PROPER BEHAVIOR BY PARENTS

AS PER GREG DALE, Ph. D. Duke University

In Leadership and Sports Psychology

 

For those of you who missed the presentation by Dr. Gale last Thursday, I wanted to list some things he had mentioned as to “The Fulfilling Ride”-A Parent’s Guide to Helping Athletes Have a Successful Sport Experience.

“I am amazed, sometimes even shocked, at what I hear some parents say about children from their son or daughter’s own team. They don’t really care who might be listening or whose feelings they might hurt with the things they say.” A Parent of a child that plays a sport…

Be Respectful of Other Parents and Their Children: Two examples: “Why is the coach putting that kid in the game? He can’t play!” or she always seems to choke when the pressure is on at the end of the game. “Coach better not put her in again or we will lose.” PLEASE UNDERSTAND THAT…when you make negative statements about an athlete, his parents are very likely sitting within range to hear you. Think about how it would make you feel if you heard someone saying something negative about your son or daughter.

 

Another situation that raises its ugly head is when a parent of one team applauds a mistake made by an athlete on the other team.

 

Representing Your Child’s Team: While you are not actually a member of your child’s team, you do represent his or her team and the organization or school that supports it. As parents, we encourage our children to be positive ambassadors for their teams and all the entities that support them. They have the right to expect the same from us.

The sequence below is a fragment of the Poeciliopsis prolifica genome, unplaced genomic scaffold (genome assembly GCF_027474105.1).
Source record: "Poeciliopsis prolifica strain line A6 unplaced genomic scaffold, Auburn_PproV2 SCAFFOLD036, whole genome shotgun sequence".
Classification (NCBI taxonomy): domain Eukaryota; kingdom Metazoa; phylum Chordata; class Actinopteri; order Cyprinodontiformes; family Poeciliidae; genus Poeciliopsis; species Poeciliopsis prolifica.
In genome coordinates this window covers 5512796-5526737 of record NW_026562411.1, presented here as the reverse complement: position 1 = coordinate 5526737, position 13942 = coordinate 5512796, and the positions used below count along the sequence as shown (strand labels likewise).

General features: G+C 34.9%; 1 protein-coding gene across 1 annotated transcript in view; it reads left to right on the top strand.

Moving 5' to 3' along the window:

When Others Are Embarrassed To Sit Next To You. This is a no-brainer. The importance of modeling good sportsmanship and general respect for all people involved in a competition is paramount. One telltale sign that you need to police your own behavior at athletic events is when your spouse or significant other, family members or friends are too embarrassed to sit next to you because of the way you act.

 

WARNING SIGNS:

 

Do You Have a Life of Your Own, Outside Your Child’s Sport?

  1. You Attend Most or All Practices

  2. Your Circle of Friends is Limited to the Parents of Other Athletes.

  3. The Main Topic of Conversation at Mealtime Is Your Child’s Sport.

  4. You Spend Time on the Internet Discussing Your Child’s Team or Coach

  5. Avoid Basing Your Self-Esteem and Ego on Your Child’s Performance.

  6. Your Mood Depends on Your Child’s Performance.

  7. You Have Fallen Into the “We” Syndrome

     

    PLEASE ENJOY THE SEASON. ENJOY YOUR CHILD AT PLAY. ROOT FOR THE TEAM AND NOT JUST YOUR CHILD. DO NOT UNDERMINE THE COACH BY ASKING YOUR CHILD TO AGREE WITH YOUR PERSPECTIVES. COACHES ARE TRYING TO DO THE BEST THAT THEY POSSIBLY CAN. PLEASE DO NOT HINDER THAT.

     

    LET THE COACHES COACH, THE OFFICIALS OFFICIATE and THE PLAYERS PLAY.

     

    Your kid’s success or lack of success in sports does not indicate what kind of parent you are… But having an athlete that is COACHABLE, RESPECTFUL, A GREAT TEAMMATE, MENTALLY TOUGH, RESILIENT AND WHO TRIES THEIR BESTis a direct reflection of your parenting.

     

    Sincerely, Jim Amen Jr.

BACK
TO TOP
CLOSE